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Fairfield, Queensland, Australia
Fairfield Writers Group is a mix of beginner and experienced writers who meet the second and fourth Saturdays of the month at the Brisbane City Council Library in Fairfield Gardens Shopping Centre, Fairfield road, Fairfield, Queensland. Our passion is writing and we work hard at our craft. Our aim is to encourage, support and help each other to reach new heights in our writing. New members are always made welcome and usually whisked off to the local coffee shop at the end of meetings for sustenance and socialisation with the rest of the crew.

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Tuesday, May 24, 2011

Handy Information on Novel Writing

Lorraine has provided some invaluable information on how to write a novel which are:

1. Write a log line

2. Write a brief precise

3. Answer these questions about character and conflict:
  • Describe the main character, focusing on exposing the conflict that is central to the story
  • What does the main character want? (Describe the over-arching want that drives the story. There will be less important shorter term goals throughout the story.)
  • What stands in the way of the main character achieving his objective? Who is the villain and how do they obstruct him?
  • By the end of the story, does the main character achieve his goal, change his goal, or accept defeat?
  • How is the main character changed by the end of the story?

Now draw up a spreadsheet or table with the following columns:

 Scene name; Scene style (narrative, dialog or live action); Purpose or theme of scene; Character motivation or goal; Beginning style (narrative, dialog or live action); Beginning hook; Ending style (narrative, dialog or live action); Ending hook.

 For each scene in the story, determine whether the scene is primarily a live action scene (things happening in real time), narrative (the narrator telling what happened); or dialog. Also determine whether the scene opens and closes with narrative, dialog, or live action.

For each scene, describe the purpose or theme of the scene and the main character's motivation or goal in that scene.

For each scene, describe the opening and how it hopefully 'hooks' the reader and drives them to continue reading. What questions will the opening generate in the reader's mind?

For each scene, describe the ending and how it hopefully 'hooks' the reader to turn over and read the next scene.

Now divide the book into chapters by highlighting the cell containing the beginning hook of each scene that starts a new chapter, and the cell containing the ending hook of each scene that ends a chapter.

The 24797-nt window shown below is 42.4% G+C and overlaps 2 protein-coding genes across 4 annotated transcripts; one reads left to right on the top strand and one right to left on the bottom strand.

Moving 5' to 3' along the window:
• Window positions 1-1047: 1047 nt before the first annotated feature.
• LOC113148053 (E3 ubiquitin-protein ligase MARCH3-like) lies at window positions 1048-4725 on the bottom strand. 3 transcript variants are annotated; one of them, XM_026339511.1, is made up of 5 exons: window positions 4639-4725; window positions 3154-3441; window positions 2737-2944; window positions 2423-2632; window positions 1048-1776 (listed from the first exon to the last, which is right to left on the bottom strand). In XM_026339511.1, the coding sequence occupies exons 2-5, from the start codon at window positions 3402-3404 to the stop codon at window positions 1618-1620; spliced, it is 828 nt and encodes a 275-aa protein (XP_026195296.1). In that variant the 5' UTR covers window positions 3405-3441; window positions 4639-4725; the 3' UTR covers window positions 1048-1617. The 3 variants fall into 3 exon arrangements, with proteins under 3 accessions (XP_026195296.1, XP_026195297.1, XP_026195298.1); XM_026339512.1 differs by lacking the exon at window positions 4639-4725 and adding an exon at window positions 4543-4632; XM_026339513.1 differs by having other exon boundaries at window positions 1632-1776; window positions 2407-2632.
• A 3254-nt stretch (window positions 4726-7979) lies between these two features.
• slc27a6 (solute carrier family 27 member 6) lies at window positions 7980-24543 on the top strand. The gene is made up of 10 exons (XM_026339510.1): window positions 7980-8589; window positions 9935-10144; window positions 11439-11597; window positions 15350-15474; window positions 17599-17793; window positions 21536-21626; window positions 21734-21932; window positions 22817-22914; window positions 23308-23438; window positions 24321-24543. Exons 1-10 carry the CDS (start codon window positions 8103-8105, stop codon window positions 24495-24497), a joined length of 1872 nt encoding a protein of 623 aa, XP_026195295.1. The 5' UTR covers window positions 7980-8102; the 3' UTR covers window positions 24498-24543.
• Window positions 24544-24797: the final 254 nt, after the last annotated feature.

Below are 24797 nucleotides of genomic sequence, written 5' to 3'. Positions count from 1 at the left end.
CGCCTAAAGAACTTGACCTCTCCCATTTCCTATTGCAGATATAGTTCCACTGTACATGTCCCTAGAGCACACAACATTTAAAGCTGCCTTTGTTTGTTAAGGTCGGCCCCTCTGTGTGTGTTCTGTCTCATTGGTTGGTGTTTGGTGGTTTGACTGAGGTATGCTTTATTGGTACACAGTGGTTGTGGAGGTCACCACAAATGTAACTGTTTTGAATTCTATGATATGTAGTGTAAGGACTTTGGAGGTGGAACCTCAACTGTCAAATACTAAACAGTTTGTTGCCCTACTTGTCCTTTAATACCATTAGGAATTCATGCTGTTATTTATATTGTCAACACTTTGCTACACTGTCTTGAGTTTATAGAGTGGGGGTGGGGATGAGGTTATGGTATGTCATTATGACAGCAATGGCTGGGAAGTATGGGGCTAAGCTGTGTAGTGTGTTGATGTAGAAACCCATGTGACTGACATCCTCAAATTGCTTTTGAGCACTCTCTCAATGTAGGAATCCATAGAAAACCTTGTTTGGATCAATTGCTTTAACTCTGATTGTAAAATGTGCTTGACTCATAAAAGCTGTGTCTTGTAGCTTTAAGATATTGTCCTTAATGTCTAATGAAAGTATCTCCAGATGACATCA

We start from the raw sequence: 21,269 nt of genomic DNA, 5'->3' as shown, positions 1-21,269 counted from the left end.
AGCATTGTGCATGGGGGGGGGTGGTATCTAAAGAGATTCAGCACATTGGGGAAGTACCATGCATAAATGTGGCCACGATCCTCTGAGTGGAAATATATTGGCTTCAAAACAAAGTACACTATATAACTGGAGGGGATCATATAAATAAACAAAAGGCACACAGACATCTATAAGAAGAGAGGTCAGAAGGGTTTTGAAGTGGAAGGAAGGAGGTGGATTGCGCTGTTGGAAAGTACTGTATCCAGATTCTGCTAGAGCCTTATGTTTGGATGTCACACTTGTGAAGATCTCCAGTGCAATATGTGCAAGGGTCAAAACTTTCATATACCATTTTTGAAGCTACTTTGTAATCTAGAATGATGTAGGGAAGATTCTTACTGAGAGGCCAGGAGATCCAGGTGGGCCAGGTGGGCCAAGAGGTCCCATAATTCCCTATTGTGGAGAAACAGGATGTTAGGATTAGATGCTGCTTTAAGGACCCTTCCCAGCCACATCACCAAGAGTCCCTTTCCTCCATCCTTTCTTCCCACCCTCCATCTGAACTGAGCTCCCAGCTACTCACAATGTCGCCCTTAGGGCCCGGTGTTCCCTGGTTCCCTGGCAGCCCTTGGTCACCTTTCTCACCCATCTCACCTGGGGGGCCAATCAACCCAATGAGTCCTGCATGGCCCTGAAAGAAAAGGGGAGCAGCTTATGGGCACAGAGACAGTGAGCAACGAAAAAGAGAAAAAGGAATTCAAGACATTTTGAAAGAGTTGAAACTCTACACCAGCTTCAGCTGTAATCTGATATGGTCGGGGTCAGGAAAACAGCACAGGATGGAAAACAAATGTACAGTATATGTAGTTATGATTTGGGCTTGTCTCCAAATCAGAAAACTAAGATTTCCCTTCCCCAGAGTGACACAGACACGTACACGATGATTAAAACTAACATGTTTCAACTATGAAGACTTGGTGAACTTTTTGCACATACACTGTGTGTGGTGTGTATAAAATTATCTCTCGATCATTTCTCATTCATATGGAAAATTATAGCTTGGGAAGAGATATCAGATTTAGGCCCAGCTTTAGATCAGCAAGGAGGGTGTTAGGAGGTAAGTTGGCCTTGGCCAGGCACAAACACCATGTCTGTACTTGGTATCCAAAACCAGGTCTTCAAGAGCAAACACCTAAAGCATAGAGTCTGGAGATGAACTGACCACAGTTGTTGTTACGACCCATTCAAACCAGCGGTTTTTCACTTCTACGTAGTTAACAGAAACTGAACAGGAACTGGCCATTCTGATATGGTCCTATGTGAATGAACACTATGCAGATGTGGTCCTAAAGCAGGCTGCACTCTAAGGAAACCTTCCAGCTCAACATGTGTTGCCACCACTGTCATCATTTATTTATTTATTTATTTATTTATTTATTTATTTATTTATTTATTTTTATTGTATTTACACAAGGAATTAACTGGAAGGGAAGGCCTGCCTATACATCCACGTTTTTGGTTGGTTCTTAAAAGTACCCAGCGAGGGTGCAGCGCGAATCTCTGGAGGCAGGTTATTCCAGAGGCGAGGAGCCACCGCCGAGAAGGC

By looking down this table, you should be able to instantly see the following possible flaws in your novel:
  • Too much narrative. Does the 'scene style' column have too few 'live action' entries?
  • Too many narrative beginnings or endings to scenes. Do the beginning and ending style columns have too few 'live action' entries. Focus particularly on chapter starts and ends. Are most of these 'live action', or at least dialog?
  • Weak hooks. Not every chapter should end with a cliff hanger. Readers will get very tired and bored if they end every chapter hanging by their fingernails, but endings should be powerful enough to drive readers to read on. Beginnings should grab reader interest quickly.
  • Irrelevant scenes. Are there scenes with a theme that doesn't really fit or isn't important to the story. Are there scenes you can delete without taking away from the story?
  • Scenes that don't move the story forward. Are there scenes where the character goal or motivation isn't in line with the over-arching motivation described above? Every scene should move the story logically forward toward the conclusion of the character ultimately achieving his goal, changing it, or acknowledging defeat.
  • Do the chapters start and end in the most appropriate places? Would the start and end hooks be more effective if you moved a scene or two up into the previous chapter or forward to the next?
  • Does every scene fit with the overall theme and message of the book?

You can then add columns to record tension levels in each scene/chapter. Does the tension level rise and fall in the right places?

If your story is told from multiple points of view, record whose POV each scene is told from. An 'at a glance' view of where points of view change can be helpful in identifying possible problems.

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